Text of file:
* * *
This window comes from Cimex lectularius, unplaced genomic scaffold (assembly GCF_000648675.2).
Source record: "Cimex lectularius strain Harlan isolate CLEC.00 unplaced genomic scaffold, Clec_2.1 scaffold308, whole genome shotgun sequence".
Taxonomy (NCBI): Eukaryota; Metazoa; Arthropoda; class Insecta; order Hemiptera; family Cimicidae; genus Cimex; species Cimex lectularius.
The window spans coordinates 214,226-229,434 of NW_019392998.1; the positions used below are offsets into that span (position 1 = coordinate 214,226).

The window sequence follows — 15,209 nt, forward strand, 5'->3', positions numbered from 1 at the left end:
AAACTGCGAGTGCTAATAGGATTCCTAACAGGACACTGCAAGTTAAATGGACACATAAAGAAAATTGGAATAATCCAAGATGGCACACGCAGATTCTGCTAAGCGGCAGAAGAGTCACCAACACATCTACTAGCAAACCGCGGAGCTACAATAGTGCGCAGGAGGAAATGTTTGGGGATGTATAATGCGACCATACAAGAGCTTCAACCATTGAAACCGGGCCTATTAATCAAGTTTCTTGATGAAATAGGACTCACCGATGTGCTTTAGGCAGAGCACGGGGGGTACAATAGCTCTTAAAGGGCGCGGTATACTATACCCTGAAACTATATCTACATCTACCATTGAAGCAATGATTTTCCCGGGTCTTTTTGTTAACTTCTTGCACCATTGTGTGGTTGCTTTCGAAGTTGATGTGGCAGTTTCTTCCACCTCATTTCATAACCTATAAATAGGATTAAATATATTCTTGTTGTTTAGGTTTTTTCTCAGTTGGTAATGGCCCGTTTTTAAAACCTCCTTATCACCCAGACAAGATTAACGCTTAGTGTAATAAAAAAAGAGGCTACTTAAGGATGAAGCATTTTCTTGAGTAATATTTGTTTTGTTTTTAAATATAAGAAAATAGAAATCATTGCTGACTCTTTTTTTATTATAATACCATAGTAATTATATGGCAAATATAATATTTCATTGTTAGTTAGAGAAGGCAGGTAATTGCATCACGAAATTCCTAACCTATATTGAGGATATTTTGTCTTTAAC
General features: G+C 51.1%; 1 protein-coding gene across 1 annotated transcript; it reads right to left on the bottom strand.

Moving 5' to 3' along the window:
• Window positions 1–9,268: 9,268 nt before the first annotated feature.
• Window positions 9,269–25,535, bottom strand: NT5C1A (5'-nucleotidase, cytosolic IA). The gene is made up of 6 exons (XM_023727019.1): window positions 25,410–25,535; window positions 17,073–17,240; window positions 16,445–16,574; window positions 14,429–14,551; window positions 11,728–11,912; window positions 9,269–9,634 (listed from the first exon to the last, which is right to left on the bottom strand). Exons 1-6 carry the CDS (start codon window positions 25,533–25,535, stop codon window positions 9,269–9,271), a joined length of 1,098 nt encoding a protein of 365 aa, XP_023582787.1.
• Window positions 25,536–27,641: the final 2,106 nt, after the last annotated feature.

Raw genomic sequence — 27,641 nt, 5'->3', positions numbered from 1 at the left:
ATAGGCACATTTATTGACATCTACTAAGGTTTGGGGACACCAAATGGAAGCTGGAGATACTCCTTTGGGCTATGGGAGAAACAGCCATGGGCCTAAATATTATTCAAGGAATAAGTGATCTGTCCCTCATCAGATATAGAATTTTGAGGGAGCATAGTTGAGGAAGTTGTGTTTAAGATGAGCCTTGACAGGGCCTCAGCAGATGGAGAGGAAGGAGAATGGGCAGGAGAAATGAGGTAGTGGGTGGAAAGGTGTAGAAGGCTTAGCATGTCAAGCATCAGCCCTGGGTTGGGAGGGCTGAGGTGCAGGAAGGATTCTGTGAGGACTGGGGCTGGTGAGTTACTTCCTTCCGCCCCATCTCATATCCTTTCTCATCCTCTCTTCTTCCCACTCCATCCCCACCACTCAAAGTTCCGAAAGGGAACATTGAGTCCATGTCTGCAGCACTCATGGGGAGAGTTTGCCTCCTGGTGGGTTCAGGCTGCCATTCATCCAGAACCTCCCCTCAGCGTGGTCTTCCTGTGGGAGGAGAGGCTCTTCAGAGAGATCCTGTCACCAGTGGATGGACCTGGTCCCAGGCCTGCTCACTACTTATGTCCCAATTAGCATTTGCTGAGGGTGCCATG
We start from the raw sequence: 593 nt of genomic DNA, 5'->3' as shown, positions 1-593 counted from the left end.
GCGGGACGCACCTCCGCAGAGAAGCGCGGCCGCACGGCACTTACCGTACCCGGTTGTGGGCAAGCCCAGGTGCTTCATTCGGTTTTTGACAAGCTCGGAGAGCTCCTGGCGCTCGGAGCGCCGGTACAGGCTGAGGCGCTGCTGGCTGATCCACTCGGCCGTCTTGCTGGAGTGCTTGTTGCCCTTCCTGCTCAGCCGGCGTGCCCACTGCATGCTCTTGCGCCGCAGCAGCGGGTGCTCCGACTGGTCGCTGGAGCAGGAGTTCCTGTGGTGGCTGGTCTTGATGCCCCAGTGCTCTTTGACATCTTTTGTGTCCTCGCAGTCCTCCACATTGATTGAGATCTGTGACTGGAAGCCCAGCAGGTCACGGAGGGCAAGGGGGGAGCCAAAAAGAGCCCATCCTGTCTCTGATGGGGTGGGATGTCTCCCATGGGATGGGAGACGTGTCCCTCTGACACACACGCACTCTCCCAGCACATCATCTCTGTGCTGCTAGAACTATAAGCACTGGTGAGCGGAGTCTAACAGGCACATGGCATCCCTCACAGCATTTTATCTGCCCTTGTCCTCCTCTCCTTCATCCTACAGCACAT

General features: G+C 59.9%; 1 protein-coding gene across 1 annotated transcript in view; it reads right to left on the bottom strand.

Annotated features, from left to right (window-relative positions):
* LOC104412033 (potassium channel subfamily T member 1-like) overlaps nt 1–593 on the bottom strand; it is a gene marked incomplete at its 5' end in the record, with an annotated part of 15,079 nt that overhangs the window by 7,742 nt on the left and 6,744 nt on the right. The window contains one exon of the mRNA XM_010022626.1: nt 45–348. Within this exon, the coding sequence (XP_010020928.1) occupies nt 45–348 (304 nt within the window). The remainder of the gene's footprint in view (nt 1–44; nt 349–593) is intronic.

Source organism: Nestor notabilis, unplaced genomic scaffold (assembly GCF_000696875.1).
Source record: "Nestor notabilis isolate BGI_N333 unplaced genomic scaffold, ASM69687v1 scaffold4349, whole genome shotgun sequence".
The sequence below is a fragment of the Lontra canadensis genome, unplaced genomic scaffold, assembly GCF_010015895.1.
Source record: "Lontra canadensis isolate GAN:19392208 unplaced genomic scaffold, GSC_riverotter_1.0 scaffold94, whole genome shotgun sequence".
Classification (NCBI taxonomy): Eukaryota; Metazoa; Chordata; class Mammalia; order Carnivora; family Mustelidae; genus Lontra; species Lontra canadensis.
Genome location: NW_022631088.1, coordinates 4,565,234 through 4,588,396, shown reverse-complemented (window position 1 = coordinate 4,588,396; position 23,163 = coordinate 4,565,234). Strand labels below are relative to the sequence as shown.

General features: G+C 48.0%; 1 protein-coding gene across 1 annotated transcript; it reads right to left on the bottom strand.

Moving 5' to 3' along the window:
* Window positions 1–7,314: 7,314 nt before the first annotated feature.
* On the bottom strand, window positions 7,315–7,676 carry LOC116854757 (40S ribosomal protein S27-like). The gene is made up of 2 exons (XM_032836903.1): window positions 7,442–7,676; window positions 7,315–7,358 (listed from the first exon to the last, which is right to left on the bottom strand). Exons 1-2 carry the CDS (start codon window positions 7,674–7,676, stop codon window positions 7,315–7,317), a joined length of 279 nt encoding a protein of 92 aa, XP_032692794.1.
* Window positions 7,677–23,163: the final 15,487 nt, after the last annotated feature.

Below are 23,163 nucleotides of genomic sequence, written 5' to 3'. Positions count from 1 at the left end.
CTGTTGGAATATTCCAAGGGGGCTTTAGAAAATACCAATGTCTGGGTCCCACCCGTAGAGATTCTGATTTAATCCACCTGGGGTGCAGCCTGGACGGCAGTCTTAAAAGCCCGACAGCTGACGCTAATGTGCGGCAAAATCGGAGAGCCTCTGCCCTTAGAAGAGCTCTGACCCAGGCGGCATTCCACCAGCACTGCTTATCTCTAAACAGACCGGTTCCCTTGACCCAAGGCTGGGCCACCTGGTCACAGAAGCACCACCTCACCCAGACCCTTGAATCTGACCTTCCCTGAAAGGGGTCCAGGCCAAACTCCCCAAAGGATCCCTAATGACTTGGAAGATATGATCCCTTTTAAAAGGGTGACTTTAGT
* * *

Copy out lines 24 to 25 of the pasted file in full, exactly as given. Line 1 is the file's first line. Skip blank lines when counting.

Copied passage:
Genome location: NW_022631088.1, coordinates 4,565,234 through 4,588,396, shown reverse-complemented (window position 1 = coordinate 4,588,396; position 23,163 = coordinate 4,565,234). Strand labels below are relative to the sequence as shown.

General features: G+C 48.0%; 1 protein-coding gene across 1 annotated transcript; it reads right to left on the bottom strand.